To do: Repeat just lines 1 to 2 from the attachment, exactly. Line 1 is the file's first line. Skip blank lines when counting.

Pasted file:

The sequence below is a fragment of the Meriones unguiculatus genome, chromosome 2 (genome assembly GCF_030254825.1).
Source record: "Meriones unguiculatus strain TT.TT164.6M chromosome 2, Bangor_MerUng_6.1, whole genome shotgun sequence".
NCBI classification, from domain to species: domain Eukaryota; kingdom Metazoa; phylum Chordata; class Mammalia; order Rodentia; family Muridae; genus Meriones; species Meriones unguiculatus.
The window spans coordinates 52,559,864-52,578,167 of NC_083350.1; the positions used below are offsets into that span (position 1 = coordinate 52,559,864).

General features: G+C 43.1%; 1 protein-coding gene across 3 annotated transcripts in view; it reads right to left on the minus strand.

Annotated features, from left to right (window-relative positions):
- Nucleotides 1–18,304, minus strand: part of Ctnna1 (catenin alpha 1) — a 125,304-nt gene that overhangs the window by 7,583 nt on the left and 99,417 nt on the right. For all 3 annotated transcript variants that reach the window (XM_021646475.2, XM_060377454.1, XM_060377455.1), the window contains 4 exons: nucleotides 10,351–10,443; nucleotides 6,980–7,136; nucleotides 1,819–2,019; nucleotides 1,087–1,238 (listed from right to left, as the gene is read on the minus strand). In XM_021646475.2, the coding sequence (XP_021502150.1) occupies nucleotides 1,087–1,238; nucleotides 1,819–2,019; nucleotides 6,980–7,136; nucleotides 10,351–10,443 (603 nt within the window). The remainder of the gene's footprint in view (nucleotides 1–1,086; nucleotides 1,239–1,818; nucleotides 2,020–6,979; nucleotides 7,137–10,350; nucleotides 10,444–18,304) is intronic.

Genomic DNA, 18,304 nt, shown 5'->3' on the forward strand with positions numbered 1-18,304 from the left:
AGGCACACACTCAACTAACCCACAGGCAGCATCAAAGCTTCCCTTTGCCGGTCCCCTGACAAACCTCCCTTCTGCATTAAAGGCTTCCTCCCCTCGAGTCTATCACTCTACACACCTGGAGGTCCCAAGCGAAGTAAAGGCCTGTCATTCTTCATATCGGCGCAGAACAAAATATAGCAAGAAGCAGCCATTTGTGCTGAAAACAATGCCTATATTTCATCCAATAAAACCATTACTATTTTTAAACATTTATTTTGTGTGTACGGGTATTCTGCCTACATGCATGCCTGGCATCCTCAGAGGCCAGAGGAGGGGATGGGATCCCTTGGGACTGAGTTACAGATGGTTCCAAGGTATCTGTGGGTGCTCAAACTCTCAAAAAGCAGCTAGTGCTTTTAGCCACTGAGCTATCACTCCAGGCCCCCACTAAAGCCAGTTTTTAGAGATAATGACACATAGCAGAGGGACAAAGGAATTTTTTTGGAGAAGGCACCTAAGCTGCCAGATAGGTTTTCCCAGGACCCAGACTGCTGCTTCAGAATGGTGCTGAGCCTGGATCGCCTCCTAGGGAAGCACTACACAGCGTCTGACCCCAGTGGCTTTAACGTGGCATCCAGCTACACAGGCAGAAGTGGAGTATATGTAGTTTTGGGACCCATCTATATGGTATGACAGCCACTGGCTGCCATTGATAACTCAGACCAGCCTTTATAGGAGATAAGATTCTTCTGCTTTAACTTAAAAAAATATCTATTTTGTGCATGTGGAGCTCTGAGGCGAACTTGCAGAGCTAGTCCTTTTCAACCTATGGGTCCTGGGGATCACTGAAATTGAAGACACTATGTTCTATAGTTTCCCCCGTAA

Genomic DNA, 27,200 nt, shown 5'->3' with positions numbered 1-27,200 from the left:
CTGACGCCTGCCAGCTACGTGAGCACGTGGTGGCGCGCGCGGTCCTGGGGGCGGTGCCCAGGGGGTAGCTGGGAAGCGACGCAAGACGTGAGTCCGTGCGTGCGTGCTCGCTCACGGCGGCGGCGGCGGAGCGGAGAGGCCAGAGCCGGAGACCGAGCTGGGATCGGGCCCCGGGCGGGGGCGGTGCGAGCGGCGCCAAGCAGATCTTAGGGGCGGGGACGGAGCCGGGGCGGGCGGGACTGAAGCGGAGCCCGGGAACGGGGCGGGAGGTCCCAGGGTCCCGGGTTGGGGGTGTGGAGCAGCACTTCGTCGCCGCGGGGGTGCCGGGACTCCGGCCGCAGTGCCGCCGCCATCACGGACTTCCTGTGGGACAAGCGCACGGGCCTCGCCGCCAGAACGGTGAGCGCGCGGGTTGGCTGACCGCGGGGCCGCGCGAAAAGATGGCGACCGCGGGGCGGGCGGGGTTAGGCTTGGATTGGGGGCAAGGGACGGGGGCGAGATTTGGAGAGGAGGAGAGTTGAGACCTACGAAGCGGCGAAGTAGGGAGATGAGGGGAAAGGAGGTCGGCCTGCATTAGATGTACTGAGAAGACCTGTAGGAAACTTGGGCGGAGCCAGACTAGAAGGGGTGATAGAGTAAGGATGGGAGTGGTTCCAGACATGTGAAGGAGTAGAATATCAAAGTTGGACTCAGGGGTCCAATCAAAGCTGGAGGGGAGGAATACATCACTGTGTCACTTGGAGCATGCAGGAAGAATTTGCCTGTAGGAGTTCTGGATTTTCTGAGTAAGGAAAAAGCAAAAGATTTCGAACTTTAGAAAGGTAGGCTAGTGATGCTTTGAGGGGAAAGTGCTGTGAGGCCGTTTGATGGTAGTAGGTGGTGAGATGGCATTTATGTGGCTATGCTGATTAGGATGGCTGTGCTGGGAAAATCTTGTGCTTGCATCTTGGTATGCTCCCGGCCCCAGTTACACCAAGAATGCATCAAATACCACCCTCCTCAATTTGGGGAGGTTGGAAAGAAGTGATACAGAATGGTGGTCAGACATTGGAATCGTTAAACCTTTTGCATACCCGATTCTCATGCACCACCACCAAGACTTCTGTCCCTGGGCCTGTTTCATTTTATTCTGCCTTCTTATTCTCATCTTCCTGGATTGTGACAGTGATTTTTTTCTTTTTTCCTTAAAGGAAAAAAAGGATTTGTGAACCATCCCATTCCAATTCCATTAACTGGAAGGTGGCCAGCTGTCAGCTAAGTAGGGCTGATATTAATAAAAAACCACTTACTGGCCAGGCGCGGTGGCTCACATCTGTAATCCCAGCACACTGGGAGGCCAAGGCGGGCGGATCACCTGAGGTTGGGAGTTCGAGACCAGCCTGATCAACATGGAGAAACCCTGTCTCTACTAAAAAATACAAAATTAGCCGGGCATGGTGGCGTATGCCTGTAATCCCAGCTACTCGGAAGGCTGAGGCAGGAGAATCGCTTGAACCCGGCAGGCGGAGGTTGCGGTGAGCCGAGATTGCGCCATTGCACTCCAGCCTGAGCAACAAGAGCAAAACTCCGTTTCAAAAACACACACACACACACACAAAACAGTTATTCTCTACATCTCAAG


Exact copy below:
The sequence below is a fragment of the Meriones unguiculatus genome, chromosome 2 (genome assembly GCF_030254825.1).
Source record: "Meriones unguiculatus strain TT.TT164.6M chromosome 2, Bangor_MerUng_6.1, whole genome shotgun sequence".